AirTags explained: Everything you should know before buying one of Apple's new trackers
The new AirTag tracking tiles that Apple unveiled last week arrive as the iPhone maker is showing a growing interest in helping you track items outside of its Apple devices. Apple began this month allowing its Find My app to locate lost items made by third-party companies.
Rumors of a Tile competitor from Apple stretch back to 2019, and the pieces began to fall into place for Apple watchers after AirTag tech was hinted at in the iOS 13 code and when the iPhone 11 was found to have incorporated ultra wideband, or UWB, technology. The groundwork for the gadget was laid even farther back, in 2014, with the iBeacon, a small, inexpensive Bluetooth transmitter that aimed to provide location-based information and services to iPhones. While Bluetooth can track items to within about five meters, UWB can pinpoint them to within 5 to 10 centimeters.
Now that the Apple tracking tag has arrived, here's everything you need to know about the AirTag, including how it works, can you get accessories and how to buy AirTags.
Read more: AirTags vs. Tile vs. Samsung SmartTag: Here's how Apple compares to the competition
What's an AirTag?
The AirTag works similarly to the Tile tag in that you can clip one of the small devices onto keys, a bag or whatever using a separate keychain. The tag can be used without the keychain as well and slipped into a wallet or bag. The AirTag can be paired with items like your iPhone, and it works with the Find My app. (Here's how AirTags compare to Tile trackers.)
The AirTag is a small, lightweight, stainless steel disc with the Apple logo on one side. You can personalize the other side with a free engraving. The new device is also water and dust resistant, with a removable cover designed to make it easy to change the CR2032 battery, which promises a year's worth of battery life with everyday use.
How much do AirTags cost and when can I get one?
If you want to order an AirTag, preorders opened up on April 23 -- here's where you can preorder AirTags. General sale of the tags begins on April 30. The new tech costs $29 per tag, or $99 for a four pack (£29 or £99 in the UK and AU$45 or AU$149 in Australia). And though it's not required, you can more easily attach AirTags to your items with the keychain accessory, including from Hermès. Here's what Apple is offering:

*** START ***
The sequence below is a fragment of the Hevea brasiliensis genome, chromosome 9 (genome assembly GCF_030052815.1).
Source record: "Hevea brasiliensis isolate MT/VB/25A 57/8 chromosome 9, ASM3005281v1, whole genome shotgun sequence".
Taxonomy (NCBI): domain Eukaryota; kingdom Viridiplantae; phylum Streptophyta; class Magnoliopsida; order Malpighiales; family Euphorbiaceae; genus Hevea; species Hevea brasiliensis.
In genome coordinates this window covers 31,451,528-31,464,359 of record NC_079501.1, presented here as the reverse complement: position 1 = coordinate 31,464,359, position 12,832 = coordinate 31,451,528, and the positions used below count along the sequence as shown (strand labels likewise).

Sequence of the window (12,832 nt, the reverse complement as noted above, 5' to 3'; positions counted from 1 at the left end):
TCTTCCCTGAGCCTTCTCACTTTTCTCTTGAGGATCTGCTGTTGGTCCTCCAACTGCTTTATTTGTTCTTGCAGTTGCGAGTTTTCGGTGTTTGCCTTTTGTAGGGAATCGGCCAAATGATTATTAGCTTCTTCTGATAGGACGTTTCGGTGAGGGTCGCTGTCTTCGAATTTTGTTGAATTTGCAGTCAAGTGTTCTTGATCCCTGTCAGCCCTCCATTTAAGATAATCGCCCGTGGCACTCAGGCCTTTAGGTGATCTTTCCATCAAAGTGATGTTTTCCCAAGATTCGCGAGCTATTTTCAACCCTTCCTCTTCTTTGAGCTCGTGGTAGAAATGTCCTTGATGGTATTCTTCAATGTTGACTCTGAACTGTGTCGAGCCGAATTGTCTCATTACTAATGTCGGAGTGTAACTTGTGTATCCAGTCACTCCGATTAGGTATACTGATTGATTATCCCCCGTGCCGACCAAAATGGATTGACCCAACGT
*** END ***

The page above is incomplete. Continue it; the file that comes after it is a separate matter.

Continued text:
In addition, Apple and Hermès created AirTag Hermès, which features a line of handcrafted leather bag charms, key rings and travel and luggage tags:
How does the AirTag work?
After you set up the AirTag (here's how), a process Apple says works the same as pairing AirPods, it'll appear in the new items tab of the Find My app. You can name your items as well, with suggestions from the app or names of your own.
From there, you can see the item's last known location if you've attached an AirTag to it. If the item is within Bluetooth range, you can use the Find My app to signal the AirTag's built-in speaker to play a sound. AirTags also have Siri-support, so your iOS assistant can help you locate the lost item.
The tags and the Find My app take advantage of Apple's U1 chip with Ultra Wideband technology to use Precision Finding, a feature that relies on camera input, ARKit, accelerometer and gyroscope to guide you to your AirTag using sound and haptic and visual feedback. With the Find My app, you'll get helpful notes like how many feet away your AirTag is and in what direction. Precision Finding also has a voice-over option to help low-vision or blind users.
If you're out of Bluetooth range, you can put your AirTag into Lost mode and get a notification when it's within range of the Find My network. If someone else finds your AirTag, she or he can use an iPhone or NFC-capable device (even an Android phone) to view your contact number, if you've listed it.
Do AirTags keep my information private?
During its AirTag announcement last week, Apple touched on privacy. The company said people can participate in the Find My network without having to share their location with anyone, including Apple. Carolyn Wolfman-Estrada, an engineer at Apple, said safety features are in place that discourage unwanted tracking.
"AirTag is designed to track items, not people," Wolfman-Estrada said during the Apple spring event.
AirTags don't store any location data or history, and communication history through the Find My app is end-to-end encrypted, according to Apple.
What can I get engraved on my AirTag?
Apple will engrave one side of your AirTag for free after you purchase. When you reach the order screen, you can use the letters of the alphabet, numbers (zero through 50), and any of 31 different emojis. Because the tag is small, you can choose up to four characters to engrave on the back. As you choose your emojis, letters and numbers, you'll see a preview of what the tag will look like engraved.
What do I need to use AirTags?
AirTags will need a device running iOS 14.5 or later. Users will also need an Apple ID to sign in to their iCloud account. Here are the compatible devices:
What accessories are available for AirTags?
AirTags don't attach to anything straight out of the box, so you'll need to find a way to stick the devices on your stuff. Several third-party manufacturers like Belkin, ESR, Nomad and Hermes are selling accessories such as keychains, eyeglasses straps and hard shell mounts that will hold your AirTag.
Alison DeNisco Rayome contributed to this report.